Jean Paul Sartre

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The passage I am going to write is to be set after the meal at Masson’s chalet and while Mersault, Masson and Raymond take a walk along the beach. Statement of Intent; Before exploring the details and precise literary techniques of the Camusian style it is worth looking at the general style of writing used in the outsider to gain a fuller understanding of it. One of the things which is very notable about the style is the lack of Imagery. Although Camus does give an adequate description of the world he creates he doesn’t seam to fully explore or explain it in the way some writers might.

There is of course also the fact that the whole novel is written in the first person. Because of this the narrator loses the omniscience a third person narrator often has, as we are only presented with Mersault’s view of the world. This means the reader never has access to the thoughts of people who are talking to Mersault, merely Mersault himself. This lack of knowledge in the matters of others perhaps represents Mersault’s lassitude in regard to the reasons people do things. Indeed this lack of interest is consistent throughout the novel.

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For example when Raymond tells Mersault about all the problems he is experiencing with the Arabic girl and her brother, Mersault seams to be very detached and indifferent. He answers in a laconic way (another characteristic of the Camusian style) despite the fact that the conversation is of a very serious nature and one that would invoke a much more impassioned reaction from most people. When asked if he’s in agreement with Raymond that the Arabic girl needed to be ‘punished’ Mersault merely replies ‘you could never tell but I understand why he should want to punish her'(page 35).

This lack of interest in what is in reality a very serious matter is a characteristic of literary existentialism and could be said to be indicative of Mersault’s strong sense of ennui. Literary existentialism is a writing style which is directly related to the ideas of Jean Paul Sartre which were becoming popular in 1940’s Europe. In simple terms existentialism states there is no God and thus no point in life or anything, as there would need to be a creator for the created to have a purpose.

In the same way a spade has a purpose because it was created to dig holes. Camus is considered to be one of the ‘fathers’ of existential literature and the outsider is often though of as one of the first existential novels. The idea of the pointless existence is what characterizes this style of writing. The conclusion that there is no purpose in life leads writers to craft characters such as Mersault, a lethargic unmotivated man who is overwhelmed by ennui.

Ennui is the name giving to the feelings of torpor, lassitude and detachment which are perhaps inevitably felt by someone who thinks that everything is utterly pointless. Perhaps the biggest theme of the outsider is the idea of conformity. Mersault is a man who won’t conform, and it is through his trial and execution that Camus asks the reader to evaluate the foundations of their morality. He attempts to demonstrate that morals are nothing more than subjective culture-bound beliefs.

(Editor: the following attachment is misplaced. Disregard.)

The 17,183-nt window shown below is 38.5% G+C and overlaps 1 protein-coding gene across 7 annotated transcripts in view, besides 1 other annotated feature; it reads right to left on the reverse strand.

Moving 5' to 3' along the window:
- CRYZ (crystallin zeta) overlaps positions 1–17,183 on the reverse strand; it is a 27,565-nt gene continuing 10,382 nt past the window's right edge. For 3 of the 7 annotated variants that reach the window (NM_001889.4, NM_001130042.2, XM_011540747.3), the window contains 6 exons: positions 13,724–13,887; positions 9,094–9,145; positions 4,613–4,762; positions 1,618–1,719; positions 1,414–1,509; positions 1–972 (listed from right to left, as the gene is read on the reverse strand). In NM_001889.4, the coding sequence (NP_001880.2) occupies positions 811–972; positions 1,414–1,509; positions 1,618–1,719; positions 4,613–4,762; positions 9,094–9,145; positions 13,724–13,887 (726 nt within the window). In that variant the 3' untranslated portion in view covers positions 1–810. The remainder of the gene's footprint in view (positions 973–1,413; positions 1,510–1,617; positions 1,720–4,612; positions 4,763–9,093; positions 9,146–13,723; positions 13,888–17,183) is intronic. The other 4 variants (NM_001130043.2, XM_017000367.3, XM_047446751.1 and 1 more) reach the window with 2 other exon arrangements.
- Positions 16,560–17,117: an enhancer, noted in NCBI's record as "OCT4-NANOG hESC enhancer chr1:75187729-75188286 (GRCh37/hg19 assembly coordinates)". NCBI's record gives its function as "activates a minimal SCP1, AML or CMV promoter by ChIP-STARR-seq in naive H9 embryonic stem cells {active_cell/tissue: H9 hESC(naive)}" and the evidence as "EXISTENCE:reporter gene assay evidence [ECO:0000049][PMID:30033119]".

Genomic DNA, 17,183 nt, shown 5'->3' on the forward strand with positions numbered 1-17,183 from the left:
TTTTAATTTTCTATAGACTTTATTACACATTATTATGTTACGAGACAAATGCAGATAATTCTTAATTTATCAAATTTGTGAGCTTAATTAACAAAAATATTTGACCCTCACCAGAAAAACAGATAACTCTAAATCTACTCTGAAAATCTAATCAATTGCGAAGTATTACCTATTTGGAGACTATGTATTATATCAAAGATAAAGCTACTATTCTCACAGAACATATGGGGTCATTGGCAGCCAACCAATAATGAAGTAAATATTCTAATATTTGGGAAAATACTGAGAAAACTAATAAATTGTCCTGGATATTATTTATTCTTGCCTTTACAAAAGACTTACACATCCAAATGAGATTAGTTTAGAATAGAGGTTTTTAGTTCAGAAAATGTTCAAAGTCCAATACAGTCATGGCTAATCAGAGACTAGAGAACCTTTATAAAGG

By making the reader live life through the eyes of a killer we are supposed to see that this man who would conventionally be considered a monster is nothing more than a normal man who refuses to conform. This is a technique I echoed in my extract. When asked by Marie whether or not he loves her he replies ‘maybe I do but I don’t think so’ of course the social norm would have been to give Marie the answer she obviously sought and reply yes, even if it meant being economical with the truth. But this is exactly the sort of lie which makes up the ‘game’ Mersault refuses to play.

I feel Camus would argue that this refusal to conform to the expected role in the relationship is (although on a much lower level) exactly the same principal as refusing to show emotion he doesn’t feel at his mother’s funeral and refusing to show remorse after the murder of the Arab. By showing that Mersault’s crimes are merely refusals to conform Camus is trying to say that perhaps all laws; and consequently the moral values they are based upon are subjective and merely expressions of the political motives of the leaders of the societies in which they’re found.

This is of course a very existential assertion. The idea that perhaps not conforming and breaking the laws that are placed upon you could perhaps be a good thing, is one that would have been relevant to Camus. who had seen the devastating effects of Vichy capitulation while working for the resistance in WW2. Shortly after the conversation I have just discussed Marie asks Mersault if he thinks he even knows what love is, his reply to this is the lackluster ‘maybe’. This demonstrates his penchant for laconic responses which is indicative of his unmotivated nature.

Mersault is a man who doesn’t like to elaborate his answers and I think this is a technique used to show how he likes to be as unnoticed as possible. I’ve already shown how Mersault doesn’t conform, but I think that perhaps he doesn’t know how to act instead of conforming and thus he keeps his answers as short and un-committing as possible. The idea that he doesn’t want to conform but doesn’t know what to do instead is I think the reason behind his lassitude, which I represented with the answer ‘I couldn’t be bothered’ when asked about going to buy wine.


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